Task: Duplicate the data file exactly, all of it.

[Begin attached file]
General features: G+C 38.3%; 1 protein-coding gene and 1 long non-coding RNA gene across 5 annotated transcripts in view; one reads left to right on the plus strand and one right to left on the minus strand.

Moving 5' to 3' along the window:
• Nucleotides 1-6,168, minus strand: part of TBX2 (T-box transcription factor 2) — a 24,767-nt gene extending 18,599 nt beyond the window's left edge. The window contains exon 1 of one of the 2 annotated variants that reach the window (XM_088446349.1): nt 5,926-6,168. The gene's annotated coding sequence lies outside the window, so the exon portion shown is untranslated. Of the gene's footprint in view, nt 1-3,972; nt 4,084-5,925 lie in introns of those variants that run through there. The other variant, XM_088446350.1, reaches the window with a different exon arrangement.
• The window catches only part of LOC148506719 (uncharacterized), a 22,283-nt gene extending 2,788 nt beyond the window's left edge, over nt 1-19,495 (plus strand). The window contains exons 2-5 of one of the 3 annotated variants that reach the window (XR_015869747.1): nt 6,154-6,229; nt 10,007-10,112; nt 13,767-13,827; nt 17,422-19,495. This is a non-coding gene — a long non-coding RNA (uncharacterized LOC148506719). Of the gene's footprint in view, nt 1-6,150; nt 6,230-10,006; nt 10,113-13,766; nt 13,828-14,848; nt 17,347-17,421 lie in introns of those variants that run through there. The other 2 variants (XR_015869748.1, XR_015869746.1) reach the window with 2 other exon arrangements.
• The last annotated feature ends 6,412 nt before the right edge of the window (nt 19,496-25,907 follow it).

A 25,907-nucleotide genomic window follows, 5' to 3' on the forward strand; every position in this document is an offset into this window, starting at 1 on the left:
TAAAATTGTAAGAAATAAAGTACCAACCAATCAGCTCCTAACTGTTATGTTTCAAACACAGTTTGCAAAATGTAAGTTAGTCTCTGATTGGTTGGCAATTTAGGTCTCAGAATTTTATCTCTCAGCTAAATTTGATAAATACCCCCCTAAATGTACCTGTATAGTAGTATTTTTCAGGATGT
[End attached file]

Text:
General features: G+C 38.3%; 1 protein-coding gene and 1 long non-coding RNA gene across 5 annotated transcripts in view; one reads left to right on the plus strand and one right to left on the minus strand.

Moving 5' to 3' along the window:
• Nucleotides 1-6,168, minus strand: part of TBX2 (T-box transcription factor 2) — a 24,767-nt gene extending 18,599 nt beyond the window's left edge. The window contains exon 1 of one of the 2 annotated variants that reach the window (XM_088446349.1): nt 5,926-6,168. The gene's annotated coding sequence lies outside the window, so the exon portion shown is untranslated. Of the gene's footprint in view, nt 1-3,972; nt 4,084-5,925 lie in introns of those variants that run through there. The other variant, XM_088446350.1, reaches the window with a different exon arrangement.
• The window catches only part of LOC148506719 (uncharacterized), a 22,283-nt gene extending 2,788 nt beyond the window's left edge, over nt 1-19,495 (plus strand). The window contains exons 2-5 of one of the 3 annotated variants that reach the window (XR_015869747.1): nt 6,154-6,229; nt 10,007-10,112; nt 13,767-13,827; nt 17,422-19,495. This is a non-coding gene — a long non-coding RNA (uncharacterized LOC148506719). Of the gene's footprint in view, nt 1-6,150; nt 6,230-10,006; nt 10,113-13,766; nt 13,828-14,848; nt 17,347-17,421 lie in introns of those variants that run through there. The other 2 variants (XR_015869748.1, XR_015869746.1) reach the window with 2 other exon arrangements.
• The last annotated feature ends 6,412 nt before the right edge of the window (nt 19,496-25,907 follow it).

A 25,907-nucleotide genomic window follows, 5' to 3' on the forward strand; every position in this document is an offset into this window, starting at 1 on the left:
TAAAATTGTAAGAAATAAAGTACCAACCAATCAGCTCCTAACTGTTATGTTTCAAACACAGTTTGCAAAATGTAAGTTAGTCTCTGATTGGTTGGCAATTTAGGTCTCAGAATTTTATCTCTCAGCTAAATTTGATAAATACCCCCCTAAATGTACCTGTATAGTAGTATTTTTCAGGATGT